Yoco Froyo is sure to be a hit. I can just feel it. It has a Yorkville address, fat-free options, and an area monopoly on a thriving sweet trend. Were it five years ago, I'd say cupcakes would be the ticket, but now it's self-serve frozen yogurt. And Yoco's got it.
In a lower level space on Cumberland Street, it first occurred to me that Yoco might be infringing on Summer's territory. And perhaps it is. But frozen yogurt is indeed a different animal (or dessert) than the typical scoop-and-serve parlour. While Summer's might tote that classic old-school parlour charm, Yoco has a bit of an urban Candyland vibe, LED menu boards and all.
The owner's daughter, Nancy, tells me her father was looking to open a shop somewhere in Toronto for the past year. "My uncle has a store called 'Yomii' in Florida," she says as we take a seat on the leather couch beyond the self-serve machines. "We modeled this store after my uncle's place."
Opened about one month ago, Yoco offers 10 flavours of frozen yogurt from a roster of about 30. The staples — original, chocolate, and vanilla — are typically available on any given day, with other varieties such as cheesecake, sugar-free cappuccino, and dairy-free raspberry switching out on a daily basis.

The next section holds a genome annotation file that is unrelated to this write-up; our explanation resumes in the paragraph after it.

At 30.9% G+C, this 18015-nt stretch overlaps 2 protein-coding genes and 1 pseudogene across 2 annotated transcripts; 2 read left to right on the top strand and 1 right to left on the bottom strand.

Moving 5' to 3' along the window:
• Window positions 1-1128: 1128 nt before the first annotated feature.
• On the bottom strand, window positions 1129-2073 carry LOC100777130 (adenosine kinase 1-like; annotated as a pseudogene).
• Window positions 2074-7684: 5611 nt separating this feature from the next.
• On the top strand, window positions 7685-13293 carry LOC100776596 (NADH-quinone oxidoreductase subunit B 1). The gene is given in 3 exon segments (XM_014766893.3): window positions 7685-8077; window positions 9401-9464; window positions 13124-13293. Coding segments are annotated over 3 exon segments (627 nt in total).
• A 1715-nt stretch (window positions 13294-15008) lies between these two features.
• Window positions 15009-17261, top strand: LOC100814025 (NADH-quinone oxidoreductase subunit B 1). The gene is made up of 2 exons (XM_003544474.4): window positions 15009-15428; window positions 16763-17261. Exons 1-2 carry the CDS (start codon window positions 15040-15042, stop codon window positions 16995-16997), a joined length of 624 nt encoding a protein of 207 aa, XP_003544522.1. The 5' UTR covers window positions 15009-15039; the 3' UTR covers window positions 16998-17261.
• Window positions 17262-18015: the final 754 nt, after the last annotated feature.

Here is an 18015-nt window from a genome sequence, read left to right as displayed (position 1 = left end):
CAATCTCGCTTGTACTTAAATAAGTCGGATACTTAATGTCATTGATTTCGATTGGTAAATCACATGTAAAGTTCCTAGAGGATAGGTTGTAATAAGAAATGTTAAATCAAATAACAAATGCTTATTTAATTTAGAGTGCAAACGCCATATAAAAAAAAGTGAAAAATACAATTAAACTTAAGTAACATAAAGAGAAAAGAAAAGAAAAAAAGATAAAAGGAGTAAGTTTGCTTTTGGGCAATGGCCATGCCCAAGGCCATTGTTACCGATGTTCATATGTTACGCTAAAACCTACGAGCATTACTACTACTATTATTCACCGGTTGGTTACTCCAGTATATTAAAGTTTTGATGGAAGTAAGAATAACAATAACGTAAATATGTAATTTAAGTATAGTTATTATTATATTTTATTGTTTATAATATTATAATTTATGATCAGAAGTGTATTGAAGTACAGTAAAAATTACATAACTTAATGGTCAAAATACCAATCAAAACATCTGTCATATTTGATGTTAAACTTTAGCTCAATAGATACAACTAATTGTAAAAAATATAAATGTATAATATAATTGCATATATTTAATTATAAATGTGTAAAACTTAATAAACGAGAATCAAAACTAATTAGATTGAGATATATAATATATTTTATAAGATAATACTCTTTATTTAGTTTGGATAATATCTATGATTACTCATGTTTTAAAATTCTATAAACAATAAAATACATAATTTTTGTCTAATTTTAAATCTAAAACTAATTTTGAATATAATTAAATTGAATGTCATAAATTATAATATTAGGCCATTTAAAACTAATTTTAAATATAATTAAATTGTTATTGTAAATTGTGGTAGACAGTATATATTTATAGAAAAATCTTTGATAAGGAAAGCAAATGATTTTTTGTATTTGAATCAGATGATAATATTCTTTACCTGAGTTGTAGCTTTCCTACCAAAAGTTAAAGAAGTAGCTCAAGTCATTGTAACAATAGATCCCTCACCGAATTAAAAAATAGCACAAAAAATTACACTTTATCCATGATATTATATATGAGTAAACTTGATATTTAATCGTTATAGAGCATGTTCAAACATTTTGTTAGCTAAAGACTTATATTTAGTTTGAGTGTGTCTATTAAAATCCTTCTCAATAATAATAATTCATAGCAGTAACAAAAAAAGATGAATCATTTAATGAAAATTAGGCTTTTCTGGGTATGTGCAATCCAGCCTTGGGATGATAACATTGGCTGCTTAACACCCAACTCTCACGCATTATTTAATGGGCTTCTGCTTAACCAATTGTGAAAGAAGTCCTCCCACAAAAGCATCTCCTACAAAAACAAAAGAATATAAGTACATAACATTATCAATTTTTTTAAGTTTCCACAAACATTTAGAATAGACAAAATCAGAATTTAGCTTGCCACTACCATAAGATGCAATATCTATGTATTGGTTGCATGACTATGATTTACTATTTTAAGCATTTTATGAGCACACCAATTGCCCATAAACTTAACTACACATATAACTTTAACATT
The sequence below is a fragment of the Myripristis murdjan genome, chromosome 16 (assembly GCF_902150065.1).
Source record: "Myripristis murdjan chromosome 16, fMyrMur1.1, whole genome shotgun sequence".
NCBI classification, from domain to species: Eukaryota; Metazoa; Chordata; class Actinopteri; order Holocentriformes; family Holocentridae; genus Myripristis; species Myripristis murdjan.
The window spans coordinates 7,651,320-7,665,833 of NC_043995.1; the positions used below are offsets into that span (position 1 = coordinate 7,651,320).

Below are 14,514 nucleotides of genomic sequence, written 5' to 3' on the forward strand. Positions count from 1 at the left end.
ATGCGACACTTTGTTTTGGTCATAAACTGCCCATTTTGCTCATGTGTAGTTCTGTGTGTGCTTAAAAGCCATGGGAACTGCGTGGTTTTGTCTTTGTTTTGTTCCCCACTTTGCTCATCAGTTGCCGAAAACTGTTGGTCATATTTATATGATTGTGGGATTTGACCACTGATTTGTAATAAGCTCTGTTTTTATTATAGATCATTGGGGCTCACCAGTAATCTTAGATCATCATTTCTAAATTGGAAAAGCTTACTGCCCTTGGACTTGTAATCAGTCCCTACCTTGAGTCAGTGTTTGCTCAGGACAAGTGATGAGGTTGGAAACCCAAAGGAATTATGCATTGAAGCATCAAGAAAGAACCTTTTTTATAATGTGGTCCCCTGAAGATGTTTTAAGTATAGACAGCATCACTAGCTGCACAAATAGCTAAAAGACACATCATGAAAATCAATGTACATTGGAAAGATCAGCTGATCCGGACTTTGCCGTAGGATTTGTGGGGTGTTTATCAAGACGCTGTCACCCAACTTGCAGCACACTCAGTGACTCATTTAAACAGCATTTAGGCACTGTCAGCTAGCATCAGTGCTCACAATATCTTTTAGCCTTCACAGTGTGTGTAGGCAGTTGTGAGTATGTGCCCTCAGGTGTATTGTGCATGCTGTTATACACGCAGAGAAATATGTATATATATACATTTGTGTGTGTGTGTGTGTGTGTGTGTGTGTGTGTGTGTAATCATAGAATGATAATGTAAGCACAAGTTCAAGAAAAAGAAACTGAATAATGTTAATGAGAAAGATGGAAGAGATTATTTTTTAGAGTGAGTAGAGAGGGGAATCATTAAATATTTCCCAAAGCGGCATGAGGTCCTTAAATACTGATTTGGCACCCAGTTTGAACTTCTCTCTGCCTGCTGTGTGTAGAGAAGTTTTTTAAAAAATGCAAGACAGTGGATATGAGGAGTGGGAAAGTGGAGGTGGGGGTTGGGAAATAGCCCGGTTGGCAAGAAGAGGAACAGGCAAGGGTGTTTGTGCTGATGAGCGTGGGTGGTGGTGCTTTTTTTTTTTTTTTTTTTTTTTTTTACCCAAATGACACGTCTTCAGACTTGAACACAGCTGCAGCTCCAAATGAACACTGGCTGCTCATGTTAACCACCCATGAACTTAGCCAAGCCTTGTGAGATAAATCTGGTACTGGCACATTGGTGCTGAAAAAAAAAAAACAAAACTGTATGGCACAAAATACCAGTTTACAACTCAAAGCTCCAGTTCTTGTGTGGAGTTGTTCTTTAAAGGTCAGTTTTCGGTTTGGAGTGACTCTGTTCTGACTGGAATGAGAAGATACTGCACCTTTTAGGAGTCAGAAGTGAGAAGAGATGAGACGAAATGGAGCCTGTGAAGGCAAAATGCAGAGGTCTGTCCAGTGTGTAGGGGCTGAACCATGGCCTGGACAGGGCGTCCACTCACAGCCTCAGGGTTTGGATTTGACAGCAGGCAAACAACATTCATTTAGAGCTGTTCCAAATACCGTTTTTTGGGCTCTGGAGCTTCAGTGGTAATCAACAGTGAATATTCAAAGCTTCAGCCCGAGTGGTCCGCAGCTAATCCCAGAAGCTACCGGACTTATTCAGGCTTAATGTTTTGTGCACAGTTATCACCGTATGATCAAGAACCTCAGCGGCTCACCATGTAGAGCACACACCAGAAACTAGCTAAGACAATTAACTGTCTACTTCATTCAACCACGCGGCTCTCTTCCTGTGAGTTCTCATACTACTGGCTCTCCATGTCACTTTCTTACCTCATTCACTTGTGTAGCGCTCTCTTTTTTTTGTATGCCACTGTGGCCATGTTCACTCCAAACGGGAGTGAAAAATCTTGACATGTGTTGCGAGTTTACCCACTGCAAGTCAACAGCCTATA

Nancy tells me she and the team tasted endless different concoctions before settling on the Yoco blend. With most of the dairy options made with skim milk, Yoco combines dry yogurt powder with naturally sourced flavourings from Italy to make its frozen yogurt on location. The yogurt can then be topped with all sorts of candies, sauces, fresh fruits and more, priced at $0.55 per ounce with the option of a waffle cone for an extra $1.
Now, I know that froyo lore says that powder-based frozen yogurt isn't typically as good as the liquid yogurt-based stuff, but I was actually quite impressed with the samples I tasted at Yoco. First was the original flavour, which had a clean, smooth texture and tasted just as bona fide frozen yogurt should. Next was chocolate — more of a treat with an extra bit of sweetness. But my favourite was the dairy-free raspberry, which had an authentic "raspberry" flavour (albeit, somewhat "candied") with a few seeds throughout.
All of the flavours have the fat content listed above the nozzle (this is Yorkville, after all), and of course, are all self-serve. (The cups are huge, in characteristic self-serve froyo fashion, so the trigger-happy should be careful). The shop also offers bubble tea and smoothies, as well as some outdoor seating, several tables inside, and free WiFi. Yes, Yorkville, your froyo has arrived.
Photos by Morris Lum